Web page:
This time of year, it’s easy to express gratitude. With Thanksgiving and Christmas quickly approaching, we are reminded almost daily of the need to share our thoughts to others about the value we see in them and how they enrich our lives. Add a small gift of some kind… and you’ve done your job as a leader, right? WRONG!
There are at least 10 other months of the year where the drive to get so much done with your team may cause you to neglect to stop and express appreciation to them. And with all the reasons we know gratitude is beneficial, you’re also missing the chance to build a stronger team and improve your own well-being.
If you’re guilty of being that leader who only focuses on saying “Thank you” in November or December or thinks a gift card is always the best choice, try these five strategies to improve your attitude and behaviors about gratitude all year:
Schedule “Gratitude Time”
Like other disciplines, having an “attitude of gratitude” takes practice. With the overload that exists in our lives, it’s too easy to be focused on what needs to be accomplished (i.e. what’s lacking) rather than acknowledging what we already have. I coach several hard-charging leaders and it’s humorous when I ask them to assess their day or week. They usually share one positive situation but then quickly shift to all the places they “aren’t quite there yet.” You can sense their mental and emotional fatigue as they see the gap between where they are and where they want to be. What gets them recharged is forcing them to look at all the things (not just one) that are already going well in their life.
To build and maintain my own “gratitude muscle” I invest 3-5 minutes each morning on making a gratitude list for the previous day. I use an app called Gratitude 365 that makes recording them on the appropriate day easier. There is even a place where you can add a picture that reminds you of one of the items you recorded. Starting my day in this way causes me to look for more people or circumstances to be grateful for throughout the day.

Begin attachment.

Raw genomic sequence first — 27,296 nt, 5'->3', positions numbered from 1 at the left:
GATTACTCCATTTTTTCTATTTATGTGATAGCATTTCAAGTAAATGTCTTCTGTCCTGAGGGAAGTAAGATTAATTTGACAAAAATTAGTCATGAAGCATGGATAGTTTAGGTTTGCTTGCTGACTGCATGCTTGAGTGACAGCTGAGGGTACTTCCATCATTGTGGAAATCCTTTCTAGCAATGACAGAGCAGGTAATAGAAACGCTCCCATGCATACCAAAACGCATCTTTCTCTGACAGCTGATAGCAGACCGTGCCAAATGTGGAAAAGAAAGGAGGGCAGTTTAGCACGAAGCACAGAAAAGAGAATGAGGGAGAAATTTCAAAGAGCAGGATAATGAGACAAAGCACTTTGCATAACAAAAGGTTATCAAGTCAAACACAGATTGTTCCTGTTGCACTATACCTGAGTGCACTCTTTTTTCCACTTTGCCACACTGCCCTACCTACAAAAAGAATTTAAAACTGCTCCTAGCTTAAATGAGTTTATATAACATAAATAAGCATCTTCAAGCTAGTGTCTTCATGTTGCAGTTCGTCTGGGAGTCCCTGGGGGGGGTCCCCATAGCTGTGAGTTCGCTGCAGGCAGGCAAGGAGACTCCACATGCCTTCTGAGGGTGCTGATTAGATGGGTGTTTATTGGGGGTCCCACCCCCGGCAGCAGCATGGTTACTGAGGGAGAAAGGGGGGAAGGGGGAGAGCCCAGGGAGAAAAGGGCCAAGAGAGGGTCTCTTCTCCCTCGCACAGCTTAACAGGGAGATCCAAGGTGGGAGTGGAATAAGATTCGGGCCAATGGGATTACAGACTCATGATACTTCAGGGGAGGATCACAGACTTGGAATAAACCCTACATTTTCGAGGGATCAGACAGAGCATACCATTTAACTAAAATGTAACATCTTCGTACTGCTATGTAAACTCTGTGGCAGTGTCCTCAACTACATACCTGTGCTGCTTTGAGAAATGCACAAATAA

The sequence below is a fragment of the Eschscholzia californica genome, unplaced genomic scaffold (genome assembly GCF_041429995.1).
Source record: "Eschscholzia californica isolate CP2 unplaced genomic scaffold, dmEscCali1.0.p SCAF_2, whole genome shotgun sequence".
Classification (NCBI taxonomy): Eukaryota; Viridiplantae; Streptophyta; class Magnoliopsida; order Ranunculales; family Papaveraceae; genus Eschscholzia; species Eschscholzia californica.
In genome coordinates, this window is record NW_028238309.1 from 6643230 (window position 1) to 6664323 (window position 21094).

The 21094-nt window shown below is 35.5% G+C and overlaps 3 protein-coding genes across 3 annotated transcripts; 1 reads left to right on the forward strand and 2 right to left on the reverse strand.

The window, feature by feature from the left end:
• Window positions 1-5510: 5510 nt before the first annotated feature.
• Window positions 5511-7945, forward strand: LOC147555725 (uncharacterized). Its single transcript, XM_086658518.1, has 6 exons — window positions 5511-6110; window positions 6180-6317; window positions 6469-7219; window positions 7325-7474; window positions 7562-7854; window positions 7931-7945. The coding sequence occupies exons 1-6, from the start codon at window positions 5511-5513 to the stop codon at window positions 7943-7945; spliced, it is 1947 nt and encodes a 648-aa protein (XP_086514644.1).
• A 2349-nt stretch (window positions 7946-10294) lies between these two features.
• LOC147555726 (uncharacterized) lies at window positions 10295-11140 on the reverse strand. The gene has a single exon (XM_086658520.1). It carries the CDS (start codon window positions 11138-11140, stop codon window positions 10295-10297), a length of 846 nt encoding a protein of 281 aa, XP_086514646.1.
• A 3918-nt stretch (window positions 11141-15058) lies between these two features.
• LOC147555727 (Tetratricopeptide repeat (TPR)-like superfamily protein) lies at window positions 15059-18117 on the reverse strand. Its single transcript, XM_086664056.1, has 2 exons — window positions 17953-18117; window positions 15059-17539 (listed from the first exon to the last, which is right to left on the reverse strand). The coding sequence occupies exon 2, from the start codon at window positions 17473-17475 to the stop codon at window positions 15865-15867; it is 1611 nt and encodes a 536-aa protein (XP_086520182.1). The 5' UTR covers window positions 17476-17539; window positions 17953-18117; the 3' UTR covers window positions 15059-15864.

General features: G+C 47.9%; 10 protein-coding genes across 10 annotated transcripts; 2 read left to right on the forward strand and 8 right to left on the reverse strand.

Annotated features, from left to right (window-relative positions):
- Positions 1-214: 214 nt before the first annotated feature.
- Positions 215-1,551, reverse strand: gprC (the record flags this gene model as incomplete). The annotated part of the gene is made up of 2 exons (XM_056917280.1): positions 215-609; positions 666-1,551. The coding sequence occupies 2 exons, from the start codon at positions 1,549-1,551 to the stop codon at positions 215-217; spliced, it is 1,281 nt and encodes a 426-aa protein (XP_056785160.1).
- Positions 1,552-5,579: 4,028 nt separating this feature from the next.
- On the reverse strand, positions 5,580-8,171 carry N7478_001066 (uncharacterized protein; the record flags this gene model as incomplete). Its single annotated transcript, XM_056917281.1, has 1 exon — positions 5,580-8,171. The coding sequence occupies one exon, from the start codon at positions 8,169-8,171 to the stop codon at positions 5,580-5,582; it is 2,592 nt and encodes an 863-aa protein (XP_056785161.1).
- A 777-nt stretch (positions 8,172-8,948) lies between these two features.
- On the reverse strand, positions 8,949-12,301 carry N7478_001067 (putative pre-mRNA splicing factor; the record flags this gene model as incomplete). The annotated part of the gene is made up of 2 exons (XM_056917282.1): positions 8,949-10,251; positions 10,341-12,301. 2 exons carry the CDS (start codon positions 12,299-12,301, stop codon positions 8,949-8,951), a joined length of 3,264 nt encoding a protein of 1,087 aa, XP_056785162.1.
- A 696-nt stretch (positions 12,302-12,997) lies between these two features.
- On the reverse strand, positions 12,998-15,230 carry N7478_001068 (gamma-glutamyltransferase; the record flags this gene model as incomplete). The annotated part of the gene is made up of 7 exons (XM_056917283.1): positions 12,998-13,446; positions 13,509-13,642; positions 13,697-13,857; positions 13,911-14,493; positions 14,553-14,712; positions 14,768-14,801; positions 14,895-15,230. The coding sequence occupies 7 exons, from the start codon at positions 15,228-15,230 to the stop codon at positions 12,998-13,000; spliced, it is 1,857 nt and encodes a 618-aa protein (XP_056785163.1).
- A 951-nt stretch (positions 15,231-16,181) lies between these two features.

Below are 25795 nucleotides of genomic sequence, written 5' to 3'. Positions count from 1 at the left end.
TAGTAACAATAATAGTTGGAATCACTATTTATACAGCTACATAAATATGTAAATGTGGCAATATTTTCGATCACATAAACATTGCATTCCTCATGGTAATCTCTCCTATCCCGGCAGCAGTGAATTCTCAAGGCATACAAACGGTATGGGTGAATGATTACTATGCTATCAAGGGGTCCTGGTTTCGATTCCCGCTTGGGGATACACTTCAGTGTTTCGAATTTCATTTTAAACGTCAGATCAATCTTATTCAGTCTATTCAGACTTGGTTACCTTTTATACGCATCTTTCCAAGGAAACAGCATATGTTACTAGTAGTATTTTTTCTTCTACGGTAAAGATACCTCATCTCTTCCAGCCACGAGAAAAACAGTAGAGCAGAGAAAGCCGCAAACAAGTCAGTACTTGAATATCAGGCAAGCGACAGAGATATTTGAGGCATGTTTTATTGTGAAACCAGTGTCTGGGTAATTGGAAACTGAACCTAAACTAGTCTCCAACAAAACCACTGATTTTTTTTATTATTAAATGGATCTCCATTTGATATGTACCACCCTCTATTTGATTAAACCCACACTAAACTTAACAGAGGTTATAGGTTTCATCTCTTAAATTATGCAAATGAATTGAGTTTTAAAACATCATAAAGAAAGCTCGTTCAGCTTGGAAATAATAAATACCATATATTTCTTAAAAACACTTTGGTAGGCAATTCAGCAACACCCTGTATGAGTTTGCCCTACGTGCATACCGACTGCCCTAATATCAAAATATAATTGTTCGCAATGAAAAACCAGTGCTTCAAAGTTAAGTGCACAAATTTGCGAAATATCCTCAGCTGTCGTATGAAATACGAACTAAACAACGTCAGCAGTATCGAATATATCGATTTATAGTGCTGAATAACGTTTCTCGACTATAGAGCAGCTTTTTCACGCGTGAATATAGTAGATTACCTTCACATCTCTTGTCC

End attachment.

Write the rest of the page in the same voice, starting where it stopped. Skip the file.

Speak Their Gratitude Language
Once you are more mindful of what you are grateful for about others, the next step is choosing how to express that gratitude. In their insightful book, The 5 Languages Of Appreciation In The Workplace, Gary Chapman and Paul White cite five different “languages” or ways we like to be appreciated. They include:
- Words of affirmation
- Quality time
- Acts of service
- Tangible gifts
- Physical touch
Knowing which ones most resonate with the people on your team helps you better plan how to offer your thanks to them in a more meaningful way.
While listening may not seem like a way to show gratitude to others, reflect for a moment how you felt the last time someone really listened to you. I’ll bet you felt important, valued, and trusted. Isn’t that how any expression of gratitude should make someone feel? Deep listening happens so rarely in the breakneck pace of today’s workplaces. Be the exception and seek to show others how appreciative you are of them by the way you listen to them. Doug Conant, in his blog, Listening Like A Leader, shares three ways to listen more intently. They are:
- Listen with your head for the evidence
- Listen with your heart for the energy
- Listen exponentially to all the other voices that touch the issue
Accept Gratitude From Your Team
If you want your expressions of gratitude to be meaningful, you need to be gracious in accepting words of thanks from those on your team. On more than one occasion I’ve been meeting with an employee and their boss stops by. The employee will say something positive about the boss and they reply with, “Oh I’m not all that” or “Remind me to pay you later.” It trivializes the gift the employee was trying to give to their boss, even if they were trying to be funny. A better approach when a team member expresses gratitude for who you are is to respond with, “Why thank you. That’s so kind of you to say (or do).”
Ask “How Can I Help?” (and mean it)
With the workload facing so many teams today, it’s easy for the leader to be more transactional than relational. And if the leader gives the impression that they are so busy just trying to keep their head above water, employees are less likely to seek help or guidance when they need it. When you say, “How can I help?” you are putting the focus squarely on them and their needs. It invites more open dialogue about solving problems and builds a stronger personal connection.
With just a few simple routines you can grow into the type of leader who gets the best effort from every person on your team… because you see (and acknowledge) the best in them all year. Now THAT would be something to be grateful for.